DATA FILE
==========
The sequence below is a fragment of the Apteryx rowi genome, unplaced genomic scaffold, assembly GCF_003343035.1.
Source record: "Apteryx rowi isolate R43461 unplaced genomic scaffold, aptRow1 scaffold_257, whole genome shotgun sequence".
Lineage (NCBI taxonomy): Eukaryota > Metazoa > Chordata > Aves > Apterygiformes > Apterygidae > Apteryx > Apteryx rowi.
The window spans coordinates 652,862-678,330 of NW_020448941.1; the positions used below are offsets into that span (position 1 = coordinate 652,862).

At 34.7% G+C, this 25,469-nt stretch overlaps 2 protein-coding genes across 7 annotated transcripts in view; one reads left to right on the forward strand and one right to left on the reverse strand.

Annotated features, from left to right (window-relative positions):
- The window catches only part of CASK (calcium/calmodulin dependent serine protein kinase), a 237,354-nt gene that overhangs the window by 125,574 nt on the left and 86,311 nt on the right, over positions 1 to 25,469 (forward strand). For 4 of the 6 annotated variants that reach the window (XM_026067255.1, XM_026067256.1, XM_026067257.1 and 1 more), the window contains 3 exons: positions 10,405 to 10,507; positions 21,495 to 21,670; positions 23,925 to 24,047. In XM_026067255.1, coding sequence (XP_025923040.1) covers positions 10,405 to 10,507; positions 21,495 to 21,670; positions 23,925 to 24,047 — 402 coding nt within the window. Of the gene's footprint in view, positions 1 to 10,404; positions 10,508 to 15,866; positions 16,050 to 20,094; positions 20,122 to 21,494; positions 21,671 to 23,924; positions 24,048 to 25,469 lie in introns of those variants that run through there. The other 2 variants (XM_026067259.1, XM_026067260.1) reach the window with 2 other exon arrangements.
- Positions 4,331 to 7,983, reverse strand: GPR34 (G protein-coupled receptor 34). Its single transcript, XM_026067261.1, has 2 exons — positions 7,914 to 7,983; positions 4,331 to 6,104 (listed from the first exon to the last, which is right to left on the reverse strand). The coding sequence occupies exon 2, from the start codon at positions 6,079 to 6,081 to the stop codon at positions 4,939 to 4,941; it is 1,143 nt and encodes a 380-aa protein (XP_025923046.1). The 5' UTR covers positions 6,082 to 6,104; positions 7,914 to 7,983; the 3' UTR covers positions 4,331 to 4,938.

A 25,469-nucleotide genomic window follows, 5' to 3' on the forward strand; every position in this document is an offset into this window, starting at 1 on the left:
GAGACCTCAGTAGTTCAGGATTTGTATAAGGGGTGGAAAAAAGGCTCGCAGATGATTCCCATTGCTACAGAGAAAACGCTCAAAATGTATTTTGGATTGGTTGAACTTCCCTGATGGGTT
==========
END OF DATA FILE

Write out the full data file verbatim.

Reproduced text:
The sequence below is a fragment of the Apteryx rowi genome, unplaced genomic scaffold, assembly GCF_003343035.1.
Source record: "Apteryx rowi isolate R43461 unplaced genomic scaffold, aptRow1 scaffold_257, whole genome shotgun sequence".
Lineage (NCBI taxonomy): Eukaryota > Metazoa > Chordata > Aves > Apterygiformes > Apterygidae > Apteryx > Apteryx rowi.
The window spans coordinates 652,862-678,330 of NW_020448941.1; the positions used below are offsets into that span (position 1 = coordinate 652,862).

At 34.7% G+C, this 25,469-nt stretch overlaps 2 protein-coding genes across 7 annotated transcripts in view; one reads left to right on the forward strand and one right to left on the reverse strand.

Annotated features, from left to right (window-relative positions):
- The window catches only part of CASK (calcium/calmodulin dependent serine protein kinase), a 237,354-nt gene that overhangs the window by 125,574 nt on the left and 86,311 nt on the right, over positions 1 to 25,469 (forward strand). For 4 of the 6 annotated variants that reach the window (XM_026067255.1, XM_026067256.1, XM_026067257.1 and 1 more), the window contains 3 exons: positions 10,405 to 10,507; positions 21,495 to 21,670; positions 23,925 to 24,047. In XM_026067255.1, coding sequence (XP_025923040.1) covers positions 10,405 to 10,507; positions 21,495 to 21,670; positions 23,925 to 24,047 — 402 coding nt within the window. Of the gene's footprint in view, positions 1 to 10,404; positions 10,508 to 15,866; positions 16,050 to 20,094; positions 20,122 to 21,494; positions 21,671 to 23,924; positions 24,048 to 25,469 lie in introns of those variants that run through there. The other 2 variants (XM_026067259.1, XM_026067260.1) reach the window with 2 other exon arrangements.
- Positions 4,331 to 7,983, reverse strand: GPR34 (G protein-coupled receptor 34). Its single transcript, XM_026067261.1, has 2 exons — positions 7,914 to 7,983; positions 4,331 to 6,104 (listed from the first exon to the last, which is right to left on the reverse strand). The coding sequence occupies exon 2, from the start codon at positions 6,079 to 6,081 to the stop codon at positions 4,939 to 4,941; it is 1,143 nt and encodes a 380-aa protein (XP_025923046.1). The 5' UTR covers positions 6,082 to 6,104; positions 7,914 to 7,983; the 3' UTR covers positions 4,331 to 4,938.

A 25,469-nucleotide genomic window follows, 5' to 3' on the forward strand; every position in this document is an offset into this window, starting at 1 on the left:
GAGACCTCAGTAGTTCAGGATTTGTATAAGGGGTGGAAAAAAGGCTCGCAGATGATTCCCATTGCTACAGAGAAAACGCTCAAAATGTATTTTGGATTGGTTGAACTTCCCTGATGGGTT